Date of Award
Bachelor of Science
Marina A. Petrukhina
Metal wires are a linear arrangement of metal centers that conduct electrical current. Linear polynuclear metal clusters are of great importance for the design of metal-rich nanomaterials and the development of theories describing metal-metal bonds. Theoretical work on metal strings is valuable in understanding their properties and discovering their potential applications as molecular wires. Linear metal atom chains can be ligand supported or unsupported. The anions of polypyridylamines have been used extensively to support linear metal chains. However, due to challenges involving the synthesis of these ligands, the longest metal chain reported contains nine metal atoms. Examples of unsupported extended copper chains emphasize the crucial role of cuprophilic interactions in supporting these strings. Also based on CuCu contacts are the infinite helical arrangements of carboxylate bridged copper(I) ions in Cu(I) pivalate and Cu(I) 3,5-bis(trifluoromethyl)benzoate. Among carboxylates, the 2,4,6-triisopropylbenzoate ligand is known to be sufficiently bulky to prevent self-association of dinuclear paddlewheel units. Therefore, it was selected in this work to bridge copper(I) centers and favor CuCu over CuO interactions. The result was the copper(I) 2,4,6-triisopropylbenzoate compound with a remarkable structure which was not known before for this class of compounds: an infinite linear arrangement of copper(I) ions bridged by the carboxylate ligand. We were successful in isolating two polymorphs of this new extended chain of copper atoms: a “linear” wire and a “zigzag” chain held together by cuprophilic interactions. This allowed us for the first time to study the structure-photoluminescence correlations for two polymorphs of the same chain of metal atoms. Solution crystallization from o-dichlorobenzene resulted in the fragmentation of the infinite string to a nonluminescent dicopper(I) complex. This study has revealed remarkable structural variations that can be found for carboxylate complexes having the same bridging ligand and the same empirical formula. The consideration of photoluminescent behavior for the structurally diverse copper(I) 2,4,6-triisopropylbenzoate products revealed that emission wavelengths and intensities depend not only on the overall structural type, but show great sensitivity to the subtle differences in spatial distribution of Cu(I) atoms.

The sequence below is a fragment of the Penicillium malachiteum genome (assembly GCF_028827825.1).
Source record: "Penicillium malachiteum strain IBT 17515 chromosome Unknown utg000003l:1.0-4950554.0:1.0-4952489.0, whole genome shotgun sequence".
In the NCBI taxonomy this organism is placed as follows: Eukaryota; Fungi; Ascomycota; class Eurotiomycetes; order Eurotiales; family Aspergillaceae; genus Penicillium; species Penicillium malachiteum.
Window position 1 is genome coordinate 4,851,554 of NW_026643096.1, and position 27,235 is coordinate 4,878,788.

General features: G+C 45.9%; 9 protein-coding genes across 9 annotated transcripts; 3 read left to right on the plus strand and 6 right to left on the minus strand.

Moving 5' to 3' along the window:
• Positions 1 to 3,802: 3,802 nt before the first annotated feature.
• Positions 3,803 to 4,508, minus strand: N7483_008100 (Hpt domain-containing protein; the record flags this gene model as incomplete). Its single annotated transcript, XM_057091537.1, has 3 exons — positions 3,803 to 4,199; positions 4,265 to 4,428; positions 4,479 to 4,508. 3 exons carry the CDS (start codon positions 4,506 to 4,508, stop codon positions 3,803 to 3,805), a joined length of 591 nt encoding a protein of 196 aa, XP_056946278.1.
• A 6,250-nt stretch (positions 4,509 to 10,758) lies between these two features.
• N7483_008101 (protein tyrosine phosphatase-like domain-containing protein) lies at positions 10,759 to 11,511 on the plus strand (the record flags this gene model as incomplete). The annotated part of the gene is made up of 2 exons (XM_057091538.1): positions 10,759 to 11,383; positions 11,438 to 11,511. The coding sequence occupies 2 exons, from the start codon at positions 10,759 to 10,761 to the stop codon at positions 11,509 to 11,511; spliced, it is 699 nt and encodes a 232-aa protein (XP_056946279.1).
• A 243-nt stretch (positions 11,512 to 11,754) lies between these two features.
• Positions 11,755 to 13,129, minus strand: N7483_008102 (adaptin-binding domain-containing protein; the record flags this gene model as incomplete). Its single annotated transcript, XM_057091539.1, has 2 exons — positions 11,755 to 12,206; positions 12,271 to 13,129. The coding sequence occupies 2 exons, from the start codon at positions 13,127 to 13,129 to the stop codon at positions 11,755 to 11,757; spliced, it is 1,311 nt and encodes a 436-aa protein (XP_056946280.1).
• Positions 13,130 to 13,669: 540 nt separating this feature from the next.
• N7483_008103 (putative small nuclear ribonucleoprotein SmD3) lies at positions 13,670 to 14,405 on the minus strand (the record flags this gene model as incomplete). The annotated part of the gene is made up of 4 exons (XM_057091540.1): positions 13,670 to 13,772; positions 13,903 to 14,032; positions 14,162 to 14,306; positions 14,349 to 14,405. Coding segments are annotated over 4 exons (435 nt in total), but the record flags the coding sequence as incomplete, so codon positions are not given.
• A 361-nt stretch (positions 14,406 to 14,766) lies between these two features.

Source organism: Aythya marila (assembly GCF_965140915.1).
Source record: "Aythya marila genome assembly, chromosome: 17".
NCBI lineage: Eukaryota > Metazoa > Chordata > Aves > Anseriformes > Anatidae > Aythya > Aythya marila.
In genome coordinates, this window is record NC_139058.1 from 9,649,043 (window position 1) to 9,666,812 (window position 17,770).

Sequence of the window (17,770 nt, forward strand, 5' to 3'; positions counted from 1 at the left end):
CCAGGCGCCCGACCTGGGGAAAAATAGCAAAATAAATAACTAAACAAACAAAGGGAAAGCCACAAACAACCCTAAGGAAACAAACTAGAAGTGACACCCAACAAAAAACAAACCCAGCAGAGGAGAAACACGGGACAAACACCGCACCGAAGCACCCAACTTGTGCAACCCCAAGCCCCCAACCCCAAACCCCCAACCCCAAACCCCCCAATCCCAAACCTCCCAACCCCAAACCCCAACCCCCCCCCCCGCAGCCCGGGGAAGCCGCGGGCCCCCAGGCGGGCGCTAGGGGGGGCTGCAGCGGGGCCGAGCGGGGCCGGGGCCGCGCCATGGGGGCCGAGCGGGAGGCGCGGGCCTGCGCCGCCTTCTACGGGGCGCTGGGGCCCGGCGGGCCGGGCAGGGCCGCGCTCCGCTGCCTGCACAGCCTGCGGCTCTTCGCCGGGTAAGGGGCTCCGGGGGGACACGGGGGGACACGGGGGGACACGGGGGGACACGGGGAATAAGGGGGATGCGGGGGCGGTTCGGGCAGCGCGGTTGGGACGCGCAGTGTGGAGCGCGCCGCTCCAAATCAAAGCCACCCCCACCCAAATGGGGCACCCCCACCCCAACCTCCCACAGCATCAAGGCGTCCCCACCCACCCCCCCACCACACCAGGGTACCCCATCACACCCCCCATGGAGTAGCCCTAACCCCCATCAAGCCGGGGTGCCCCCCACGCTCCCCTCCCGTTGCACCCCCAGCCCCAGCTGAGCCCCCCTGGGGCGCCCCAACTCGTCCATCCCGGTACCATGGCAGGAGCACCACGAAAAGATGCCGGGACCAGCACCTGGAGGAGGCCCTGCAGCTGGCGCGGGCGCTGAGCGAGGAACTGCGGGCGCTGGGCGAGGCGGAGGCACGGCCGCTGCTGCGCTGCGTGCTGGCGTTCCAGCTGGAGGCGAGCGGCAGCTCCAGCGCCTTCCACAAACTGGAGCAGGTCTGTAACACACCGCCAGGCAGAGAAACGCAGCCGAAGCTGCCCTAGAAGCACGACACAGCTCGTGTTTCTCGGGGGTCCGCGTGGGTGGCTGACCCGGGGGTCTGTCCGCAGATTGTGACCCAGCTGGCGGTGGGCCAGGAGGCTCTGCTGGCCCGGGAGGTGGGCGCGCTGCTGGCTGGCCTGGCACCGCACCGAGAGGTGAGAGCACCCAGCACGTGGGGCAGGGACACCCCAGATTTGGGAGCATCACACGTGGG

Dubceac, Cristina, "Cu(I) Wires: Structural Polymorphism and Photoluminescence" (2011). Chemistry. 2.